An Egyptian teen embraced Christianity after witnessing the faith of his father, who was brutally murdered by Muslim extremists for refusing to convert to Islam.
Seventeen-year-old Marqos told persecution watchdog Open Doors USA that just a few years ago, his family lived at peace with their Muslim neighbors in El-Arish, a small city on Egypt's Mediterranean coast. Marquos' father, Baghat, was a veterinarian who had good relations with his Muslim colleagues and friends.
However, everything changed when Palestinian immigrants with a very strict view on Islam moved to the village. Marqos' mother, Fawziya, recounted how the Muslims began threatening believers by spreading leaflets warning Christians to leave the city or die. In the beginning of 2017, they began to carry out their threats.
One Sunday morning, Baghat woke up early to go to church, and then went to work at the veterinarian clinic of one of his Muslim friends. While Marqos and Fawziya weren't present at the tragedy that followed, Marqos spoke with a Muslim friend of his father who witnessed the event.
"He told me that two young masked men entered the pharmacy and dragged my father outside," Marqos said. "They told him to kneel in the street. They put two guns at my father's head and told him to convert to Islam. But he shook his head. Then they shot him. When I heard he'd died, I couldn't walk to the morgue."
Prior to his father's death, Marquos cared little about Christianity. But Baghat's unflinching faith in the face of death made him want to know more about Jesus Christ.
"I was proud of my father, for standing by his faith until the last moment," he said. "It made me curious. When my father was still alive, he woke up every morning at 5 am to study the Bible and pray. Apparently, that helped him become a strong believer. My father's death for Christ has made me search for Jesus."
Fawziya said she's seen a noticeable change in her son's heart and habits since embracing Christianity.
"You know, Marqos used to be a difficult teenager," she said. "But after the murder, all of the sudden, I found him reading his Bible and praying. He started going to church often, studied harder. He really changed as a person. If he doesn't understand a verse, he asks me about it. And we pray together.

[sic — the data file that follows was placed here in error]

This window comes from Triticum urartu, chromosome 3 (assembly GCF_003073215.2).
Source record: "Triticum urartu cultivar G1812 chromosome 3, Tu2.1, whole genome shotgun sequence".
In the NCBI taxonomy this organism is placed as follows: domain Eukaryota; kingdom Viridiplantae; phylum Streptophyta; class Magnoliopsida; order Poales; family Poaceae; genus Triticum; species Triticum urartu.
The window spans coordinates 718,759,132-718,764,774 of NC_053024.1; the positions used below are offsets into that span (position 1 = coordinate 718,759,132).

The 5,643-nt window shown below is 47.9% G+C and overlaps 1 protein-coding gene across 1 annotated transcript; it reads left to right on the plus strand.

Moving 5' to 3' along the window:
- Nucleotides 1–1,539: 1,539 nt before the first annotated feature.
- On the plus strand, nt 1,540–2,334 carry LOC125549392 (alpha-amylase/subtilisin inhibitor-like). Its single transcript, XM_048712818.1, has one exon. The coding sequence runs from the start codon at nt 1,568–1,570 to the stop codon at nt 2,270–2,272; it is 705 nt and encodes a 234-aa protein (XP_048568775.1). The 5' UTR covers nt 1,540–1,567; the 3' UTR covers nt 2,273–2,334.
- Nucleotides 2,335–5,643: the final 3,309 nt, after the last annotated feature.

"This is what my husband and I have always prayed for together: that the Lord would touch our son's heart and pull him closer to Him," she added.
Egypt is No. 17 on Open Doors' World Watch List and continues to be a country that poses extreme danger and violence for Christians, according to the persecution watchdog. In 2017 alone, 128 Christians were killed for their faith and more than 200 were driven out of their homes.
Egyp's Coptic Christians in particular, who account for around 10 percent of the population, have experienced a wave of attacks at the hands of Muslim extremists. Last year, the Islamic State group vowed to "wipe" Christians "out."
Despite the persecution they face, followers of Christ are winning new converts in the Muslim-majority country.
"The mood is very, very good amongst Christians who are living in Egypt. Not because the situation is good or bad — that is not the reason. We have two kinds of news — earthly news, which is very ugly, very discouraging and I think in the West, you get only the earthly news — a bombing here or there," Rev. Sameh Hanna, associate pastor at the Evangelical Church in Cairo, told Premier in April.
"But there is heavenly news. We know what is going on spiritually. We see things that not everybody is seeing. We see things you are not hearing. We see the multitude coming to the knowledge of Christ from every background, so this brings joy to us."